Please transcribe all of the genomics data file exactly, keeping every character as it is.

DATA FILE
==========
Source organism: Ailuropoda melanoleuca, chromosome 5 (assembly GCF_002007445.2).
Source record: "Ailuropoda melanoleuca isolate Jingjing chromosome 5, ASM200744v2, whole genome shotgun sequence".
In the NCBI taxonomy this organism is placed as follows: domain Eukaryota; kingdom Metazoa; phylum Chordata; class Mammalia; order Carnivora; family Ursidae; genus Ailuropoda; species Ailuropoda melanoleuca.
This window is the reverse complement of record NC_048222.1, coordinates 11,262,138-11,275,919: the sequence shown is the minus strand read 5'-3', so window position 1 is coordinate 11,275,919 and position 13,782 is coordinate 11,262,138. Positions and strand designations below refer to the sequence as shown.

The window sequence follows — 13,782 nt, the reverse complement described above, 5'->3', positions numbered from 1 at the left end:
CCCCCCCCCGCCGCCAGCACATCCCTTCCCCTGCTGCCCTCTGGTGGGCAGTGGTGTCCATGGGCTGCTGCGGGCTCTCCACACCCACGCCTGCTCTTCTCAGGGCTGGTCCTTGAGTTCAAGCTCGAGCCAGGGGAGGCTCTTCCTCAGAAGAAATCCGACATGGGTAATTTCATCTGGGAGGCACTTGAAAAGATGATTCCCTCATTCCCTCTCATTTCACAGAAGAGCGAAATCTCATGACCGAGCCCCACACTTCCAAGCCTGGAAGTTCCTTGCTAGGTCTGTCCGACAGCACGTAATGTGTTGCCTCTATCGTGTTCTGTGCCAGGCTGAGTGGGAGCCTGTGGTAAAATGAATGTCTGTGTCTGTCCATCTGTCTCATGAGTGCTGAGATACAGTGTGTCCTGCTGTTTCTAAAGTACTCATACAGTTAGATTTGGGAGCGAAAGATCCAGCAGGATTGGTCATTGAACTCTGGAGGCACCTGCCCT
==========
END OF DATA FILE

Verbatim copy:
Source organism: Ailuropoda melanoleuca, chromosome 5 (assembly GCF_002007445.2).
Source record: "Ailuropoda melanoleuca isolate Jingjing chromosome 5, ASM200744v2, whole genome shotgun sequence".
In the NCBI taxonomy this organism is placed as follows: domain Eukaryota; kingdom Metazoa; phylum Chordata; class Mammalia; order Carnivora; family Ursidae; genus Ailuropoda; species Ailuropoda melanoleuca.
This window is the reverse complement of record NC_048222.1, coordinates 11,262,138-11,275,919: the sequence shown is the minus strand read 5'-3', so window position 1 is coordinate 11,275,919 and position 13,782 is coordinate 11,262,138. Positions and strand designations below refer to the sequence as shown.

The window sequence follows — 13,782 nt, the reverse complement described above, 5'->3', positions numbered from 1 at the left end:
CCCCCCCCCGCCGCCAGCACATCCCTTCCCCTGCTGCCCTCTGGTGGGCAGTGGTGTCCATGGGCTGCTGCGGGCTCTCCACACCCACGCCTGCTCTTCTCAGGGCTGGTCCTTGAGTTCAAGCTCGAGCCAGGGGAGGCTCTTCCTCAGAAGAAATCCGACATGGGTAATTTCATCTGGGAGGCACTTGAAAAGATGATTCCCTCATTCCCTCTCATTTCACAGAAGAGCGAAATCTCATGACCGAGCCCCACACTTCCAAGCCTGGAAGTTCCTTGCTAGGTCTGTCCGACAGCACGTAATGTGTTGCCTCTATCGTGTTCTGTGCCAGGCTGAGTGGGAGCCTGTGGTAAAATGAATGTCTGTGTCTGTCCATCTGTCTCATGAGTGCTGAGATACAGTGTGTCCTGCTGTTTCTAAAGTACTCATACAGTTAGATTTGGGAGCGAAAGATCCAGCAGGATTGGTCATTGAACTCTGGAGGCACCTGCCCT